Myths and misconceptions about hypnosis abound in our popular culture. Newspapers run advertisements from lay hypnotists who proclaim cures for just about everything. TV shows continue to depict hypnotized subjects completely out of control and barking like dogs. Cartoons incorrectly portray the “hypnotist” as all powerful and magic. For this reason alone, it is important to understand that clinical hypnosis is nothing more than a focused state of awareness.
Hypnosis is elicited by an induction procedure. Although there are many different hypnotic inductions, most include suggestions for relaxation, calmness, and well being. Instructions to imagine or think about neutral or pleasant experiences are also commonly included in hypnotic inductions.
Hypnosis generally poses few risks. The body of evidence demonstrating the efficacy of clinical hypnosis is substantial and has been growing considerably over the past 70 years.
People respond to hypnosis in different ways. Some describe their experience as an altered state of consciousness. Others describe hypnosis as a normal state of focused attention, in which they feel very calm and relaxed.
Contrary to some depictions of hypnosis in books, movies or on television, hypnotized people maintain volitional control over their behavior and remain aware of who and where they are. They usually remember what transpired during hypnosis, unless amnesia has been specifically suggested for therapeutic reasons. Hypnosis does not make people do things against their will.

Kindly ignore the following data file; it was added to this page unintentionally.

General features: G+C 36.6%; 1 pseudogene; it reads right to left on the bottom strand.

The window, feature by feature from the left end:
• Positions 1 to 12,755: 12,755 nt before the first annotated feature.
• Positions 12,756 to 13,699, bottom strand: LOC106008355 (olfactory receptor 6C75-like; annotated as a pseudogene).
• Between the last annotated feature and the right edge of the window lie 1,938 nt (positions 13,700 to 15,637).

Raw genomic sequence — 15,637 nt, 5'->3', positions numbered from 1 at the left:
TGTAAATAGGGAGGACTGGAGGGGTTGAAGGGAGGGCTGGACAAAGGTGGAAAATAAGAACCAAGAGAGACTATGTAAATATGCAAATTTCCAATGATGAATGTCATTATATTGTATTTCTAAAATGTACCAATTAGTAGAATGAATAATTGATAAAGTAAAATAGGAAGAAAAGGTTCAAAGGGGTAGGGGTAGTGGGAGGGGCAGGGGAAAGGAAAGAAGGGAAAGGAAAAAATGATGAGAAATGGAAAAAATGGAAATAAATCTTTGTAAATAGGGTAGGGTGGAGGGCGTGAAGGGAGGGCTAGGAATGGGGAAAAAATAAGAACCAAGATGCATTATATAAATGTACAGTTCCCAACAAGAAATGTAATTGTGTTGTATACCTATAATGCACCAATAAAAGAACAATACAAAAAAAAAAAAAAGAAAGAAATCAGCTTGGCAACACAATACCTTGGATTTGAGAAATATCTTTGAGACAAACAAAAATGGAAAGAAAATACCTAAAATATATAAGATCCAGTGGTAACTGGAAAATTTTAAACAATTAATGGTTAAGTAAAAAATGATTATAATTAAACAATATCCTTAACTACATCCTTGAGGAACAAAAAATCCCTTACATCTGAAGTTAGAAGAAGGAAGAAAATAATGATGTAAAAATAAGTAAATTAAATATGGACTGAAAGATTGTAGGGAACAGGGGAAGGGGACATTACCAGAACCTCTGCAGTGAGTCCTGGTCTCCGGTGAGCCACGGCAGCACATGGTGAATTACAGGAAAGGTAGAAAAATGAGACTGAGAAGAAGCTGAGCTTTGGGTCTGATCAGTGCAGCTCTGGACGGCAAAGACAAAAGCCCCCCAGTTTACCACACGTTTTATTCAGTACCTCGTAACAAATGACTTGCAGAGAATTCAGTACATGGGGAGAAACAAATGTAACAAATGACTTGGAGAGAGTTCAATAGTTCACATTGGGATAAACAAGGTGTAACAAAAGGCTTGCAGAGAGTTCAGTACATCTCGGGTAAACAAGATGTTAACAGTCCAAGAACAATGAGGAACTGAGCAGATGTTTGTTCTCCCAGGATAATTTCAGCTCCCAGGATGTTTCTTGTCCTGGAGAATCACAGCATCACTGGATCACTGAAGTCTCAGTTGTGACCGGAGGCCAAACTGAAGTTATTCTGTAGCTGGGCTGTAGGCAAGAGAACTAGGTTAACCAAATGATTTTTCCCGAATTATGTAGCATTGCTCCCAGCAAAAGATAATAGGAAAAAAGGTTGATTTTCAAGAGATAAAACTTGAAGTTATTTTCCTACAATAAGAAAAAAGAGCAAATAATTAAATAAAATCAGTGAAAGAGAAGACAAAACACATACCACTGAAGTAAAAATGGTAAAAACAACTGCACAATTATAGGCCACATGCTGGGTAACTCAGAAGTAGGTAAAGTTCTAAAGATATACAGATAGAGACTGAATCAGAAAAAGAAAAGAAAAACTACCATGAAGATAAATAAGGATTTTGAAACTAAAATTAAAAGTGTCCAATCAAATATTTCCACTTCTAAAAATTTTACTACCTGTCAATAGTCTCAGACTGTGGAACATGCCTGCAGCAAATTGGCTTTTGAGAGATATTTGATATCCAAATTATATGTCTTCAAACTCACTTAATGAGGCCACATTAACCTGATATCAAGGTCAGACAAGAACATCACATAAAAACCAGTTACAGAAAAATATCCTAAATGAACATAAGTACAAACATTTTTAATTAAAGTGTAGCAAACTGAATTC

Tipically all individuals can experience hypnosis to some extent. Researchers believe that the ability to use hypnosis is distributed among the population as a normal curve, with a few individuals not being able to use it, the majority moderately able, and a few able to go into very deep somnambulistic states. The fact that most individuals are not deeply hypnotizable presents little difficulty, since a very deep state is not necessary for hypnosis to be helpful.
Diana Pitaru was trained at the Milton H. Erickson Foundation in Phoenix, AZ. Milton Erickson is probably the person with the most significant influence on the current practice of clinical hypnosis due to his widely recognized approach that increases the effectiveness of hypnosis. As an Ericksonian clinical hypnotist, Diana is skilled at finding ways to draw on the uniqueness of the patient, the environment, and the particular situation to build a framework in which to treat problems.
What is Hypnosis Used For?
Hypnosis has been used in the treatment of pain, depression, anxiety, stress, habit disorders, addictions, and many other psychological and medical problems. Diana uses clinical hypnosis as part of the psychotherapy process in order to help her patients access their emotions easier without the interference of various defense mechanisms and symptoms such as anxiety, stress, and pain.
If you would like more information or would like to try clinical hypnosis for a particular issue, Contact me.